Ring in Spring with Roussillon

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Esteemed American wine writer Jon Bonné recently proclaimed Roussillon one of France’s “most radical and interesting places to produce wine.” He’s correct. There’s a lot to know – and love – about the region. From the pursuit of quality to the favorable climate and diversity of terroir; from the move towards sustainable winemaking to the raft of inimitable vin doux naturels. Roussillon offers variety and excitement for remarkable value, backed by a long, captivating history that’s still evolving with a fresh generation of vintners.

Roussillon has long been paired with its neighbor Languedoc, but Roussillon’s people, just like the region itself, have an identity of their own. Close to Spain, they’re French with a twist of Catalan, not unlike many of the grapes grown, whether Carignan blanc, Grenache blanc and gris, or Macabeu. Today, the vineyards of Roussillon fall within the border of the Pyrénées-Orientales department, a swath of rugged, sun-blessed land in southwestern France. In fact, it’s Roussillon’s blissful climate that lends itself to fine winemaking and to wines perfect for sipping through spring and summer.

In skilled hands, high-quality viticulture comes easily in Roussillon. Sun-drenched days allow grapes to ripen effortlessly, bestowing concentration to the wines, while cool nights preserve the wines’ mouthwatering freshness. This style, a balance of fruity while crisp and characterful while fresh, makes the wines attractive for all manner of warm-weather enjoyment. Whether a spring brunch at a sidewalk café or summer picnic in the park.

Furthermore, most grapes are planted on steep slopes which provide good soil drainage and the right amount of vine stress for reducing yields. Roussillon boasts the lowest AOP yields in France at 29 hl/ha, compared with 60 hl/ha in the rest of the country, much of that number attributed to the region’s wealth of old vines or vieilles vignes, some close to a century old.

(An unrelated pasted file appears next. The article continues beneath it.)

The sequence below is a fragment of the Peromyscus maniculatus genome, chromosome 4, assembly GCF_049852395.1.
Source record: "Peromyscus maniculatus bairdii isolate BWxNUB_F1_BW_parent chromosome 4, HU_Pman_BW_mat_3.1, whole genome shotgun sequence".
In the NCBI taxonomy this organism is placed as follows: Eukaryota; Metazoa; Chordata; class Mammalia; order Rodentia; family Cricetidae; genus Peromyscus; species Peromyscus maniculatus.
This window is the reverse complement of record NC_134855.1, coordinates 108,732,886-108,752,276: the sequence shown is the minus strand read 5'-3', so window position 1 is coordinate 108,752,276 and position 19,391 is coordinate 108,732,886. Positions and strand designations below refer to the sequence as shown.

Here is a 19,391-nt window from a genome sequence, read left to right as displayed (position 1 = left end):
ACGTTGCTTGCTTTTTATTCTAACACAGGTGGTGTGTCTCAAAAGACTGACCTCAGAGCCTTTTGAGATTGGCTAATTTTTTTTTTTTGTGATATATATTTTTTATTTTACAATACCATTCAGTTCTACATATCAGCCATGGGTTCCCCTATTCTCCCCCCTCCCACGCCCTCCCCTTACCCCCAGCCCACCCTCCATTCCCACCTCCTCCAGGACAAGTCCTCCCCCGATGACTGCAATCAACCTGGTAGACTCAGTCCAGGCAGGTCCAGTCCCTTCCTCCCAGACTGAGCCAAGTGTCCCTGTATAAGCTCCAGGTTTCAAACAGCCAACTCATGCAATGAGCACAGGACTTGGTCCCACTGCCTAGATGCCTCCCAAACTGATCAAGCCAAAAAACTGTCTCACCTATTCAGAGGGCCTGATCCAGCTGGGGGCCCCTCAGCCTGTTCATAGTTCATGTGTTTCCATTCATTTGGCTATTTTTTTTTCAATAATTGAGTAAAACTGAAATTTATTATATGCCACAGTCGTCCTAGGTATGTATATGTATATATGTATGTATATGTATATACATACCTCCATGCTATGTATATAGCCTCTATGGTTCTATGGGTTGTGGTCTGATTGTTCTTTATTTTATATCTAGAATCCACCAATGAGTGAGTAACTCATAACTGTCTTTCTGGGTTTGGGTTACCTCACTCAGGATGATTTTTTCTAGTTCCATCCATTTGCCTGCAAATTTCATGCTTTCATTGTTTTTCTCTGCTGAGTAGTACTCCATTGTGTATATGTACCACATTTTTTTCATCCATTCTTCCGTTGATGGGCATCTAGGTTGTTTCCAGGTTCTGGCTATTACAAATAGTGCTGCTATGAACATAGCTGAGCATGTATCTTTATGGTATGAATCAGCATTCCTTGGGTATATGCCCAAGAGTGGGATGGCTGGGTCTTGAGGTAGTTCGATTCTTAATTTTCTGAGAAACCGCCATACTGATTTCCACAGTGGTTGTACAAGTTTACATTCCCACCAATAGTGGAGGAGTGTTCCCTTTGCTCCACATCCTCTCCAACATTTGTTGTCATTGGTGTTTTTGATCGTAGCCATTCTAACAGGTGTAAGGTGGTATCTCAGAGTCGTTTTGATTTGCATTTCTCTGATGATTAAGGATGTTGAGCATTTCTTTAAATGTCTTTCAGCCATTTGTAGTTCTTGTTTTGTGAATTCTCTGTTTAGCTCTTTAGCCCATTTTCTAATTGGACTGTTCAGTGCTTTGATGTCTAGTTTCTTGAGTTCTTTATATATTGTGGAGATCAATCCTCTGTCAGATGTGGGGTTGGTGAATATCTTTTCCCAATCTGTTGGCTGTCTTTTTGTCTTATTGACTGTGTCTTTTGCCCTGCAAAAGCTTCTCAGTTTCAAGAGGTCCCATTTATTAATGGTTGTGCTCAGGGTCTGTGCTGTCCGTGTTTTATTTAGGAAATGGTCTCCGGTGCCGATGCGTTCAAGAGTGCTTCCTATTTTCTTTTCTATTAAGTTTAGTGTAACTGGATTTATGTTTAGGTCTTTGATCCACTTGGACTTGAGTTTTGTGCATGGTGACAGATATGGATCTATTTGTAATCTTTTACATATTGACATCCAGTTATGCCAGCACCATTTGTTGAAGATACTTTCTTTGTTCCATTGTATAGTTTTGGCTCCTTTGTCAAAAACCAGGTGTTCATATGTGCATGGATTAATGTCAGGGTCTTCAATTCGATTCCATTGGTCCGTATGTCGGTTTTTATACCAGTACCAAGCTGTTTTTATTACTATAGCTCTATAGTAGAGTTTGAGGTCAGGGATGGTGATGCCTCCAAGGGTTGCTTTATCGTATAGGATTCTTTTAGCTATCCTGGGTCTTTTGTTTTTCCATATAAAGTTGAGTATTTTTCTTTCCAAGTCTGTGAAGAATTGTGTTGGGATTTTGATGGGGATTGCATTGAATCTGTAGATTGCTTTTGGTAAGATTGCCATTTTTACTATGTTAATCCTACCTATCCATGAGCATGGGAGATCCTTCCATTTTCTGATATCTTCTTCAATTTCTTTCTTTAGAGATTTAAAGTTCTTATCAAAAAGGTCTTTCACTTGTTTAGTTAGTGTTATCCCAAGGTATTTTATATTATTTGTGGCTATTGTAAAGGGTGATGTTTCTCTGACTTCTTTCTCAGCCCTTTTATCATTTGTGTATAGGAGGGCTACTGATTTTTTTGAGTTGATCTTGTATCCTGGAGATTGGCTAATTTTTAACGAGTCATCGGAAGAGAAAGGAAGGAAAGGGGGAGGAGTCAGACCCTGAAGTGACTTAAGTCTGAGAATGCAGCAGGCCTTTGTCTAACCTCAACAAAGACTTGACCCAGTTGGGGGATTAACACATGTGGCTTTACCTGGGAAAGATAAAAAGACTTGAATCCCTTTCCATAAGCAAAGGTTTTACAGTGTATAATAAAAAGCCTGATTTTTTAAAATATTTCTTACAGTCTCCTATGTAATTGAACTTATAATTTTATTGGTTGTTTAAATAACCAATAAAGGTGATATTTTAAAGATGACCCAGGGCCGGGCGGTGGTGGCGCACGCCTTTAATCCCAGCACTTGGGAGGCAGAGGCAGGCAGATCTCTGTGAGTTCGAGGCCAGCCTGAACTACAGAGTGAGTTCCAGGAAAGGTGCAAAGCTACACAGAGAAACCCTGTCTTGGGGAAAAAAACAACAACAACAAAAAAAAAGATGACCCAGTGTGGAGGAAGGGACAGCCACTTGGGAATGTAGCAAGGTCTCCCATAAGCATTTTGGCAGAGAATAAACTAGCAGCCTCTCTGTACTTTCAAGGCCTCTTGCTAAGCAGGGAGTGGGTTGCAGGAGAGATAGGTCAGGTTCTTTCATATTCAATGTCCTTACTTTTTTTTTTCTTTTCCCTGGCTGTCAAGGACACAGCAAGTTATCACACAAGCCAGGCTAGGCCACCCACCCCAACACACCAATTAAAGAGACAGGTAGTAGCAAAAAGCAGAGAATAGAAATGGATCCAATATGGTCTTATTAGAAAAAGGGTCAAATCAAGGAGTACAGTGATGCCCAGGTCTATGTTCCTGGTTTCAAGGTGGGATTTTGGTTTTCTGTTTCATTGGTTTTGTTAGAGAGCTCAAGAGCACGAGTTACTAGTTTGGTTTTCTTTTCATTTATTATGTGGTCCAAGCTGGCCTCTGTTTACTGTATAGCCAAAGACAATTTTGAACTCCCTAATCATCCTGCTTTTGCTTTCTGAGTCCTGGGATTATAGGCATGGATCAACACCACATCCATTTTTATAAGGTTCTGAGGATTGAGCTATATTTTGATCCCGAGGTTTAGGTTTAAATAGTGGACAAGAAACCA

But one can’t paint Roussillon in broad brush strokes. Shifting soils and micro-climates – terroir – contribute range to the winemaker’s palette. The region is shaped like an amphitheater on three sides, revealing itself to the cooling breath of the Mediterranean on the east, a result of violent geological upheaval. Soils vary, including traces of prehistoric seas found as limestone and marine sediment. The complex landscape dotted with marl, schist, granite, clay and sand brings further variations in structure, texture, and perception of minerality to wines.

Strong winds through arid conditions sweep disease and pests from vineyards. Because of this, disease pressure is low, freeing Roussillon’s vignerons to pursue sustainable, organic, and biodynamic viticulture far more easily than their counterparts elsewhere in France. And many of the 2,200 family-owned vineyards do, making dry whites, rosés, reds and fortified wines in an environmentally-conscious fashion. More than 60% are already managed this way.

While styles and grapes are broadly mixed, Roussillon takes pride in its legacy of Vins Doux Naturels or VDN. In the region of Banyuls, for example, the foothills of the Pyrenées burst from the ocean to vertiginous heights. Carved into the schistous soils are terraced vineyards, the laborious achievement of a bygone era. Heroic farmers work the vines traditionally to make the region’s famous sweet wine — Roussillon produces 80 percent of France’s fortified sweet wines. This nectar, going back to the 13th century, has been rediscovered by bartenders and sommeliers who appreciate its versatility in cocktails and with food, whether from AOP Maury, AOP Rivesaltes, AOP Banyuls or AOP Muscat de Rivesaltes. For example, the Villanova, a drink conceived at New York’s Experimental Cocktail Club, pairs a floral Muscat de Rivesaltes with flavors of ginger ale and grapefruit to create a refreshing spring cocktail.

Ultimately, value matters. On that point, Roussillon remains unparalleled, delivering incredible quality without the high price tag associated with better known French regions. And to that, America is paying attention. In 2017, the U.S. was the fourth largest import market for Roussillon’s dry AOP wines and third for the AOP fortified sweet wines. In terms of value, it is the 3rd and 1st market for Roussillon respectively for those types of wine, showing a growing appreciation of the market for the region’s most precious gems. Given Bonné’s declaration of fascination with Roussillon, those numbers should only continue to grow.

Published on April 10, 2018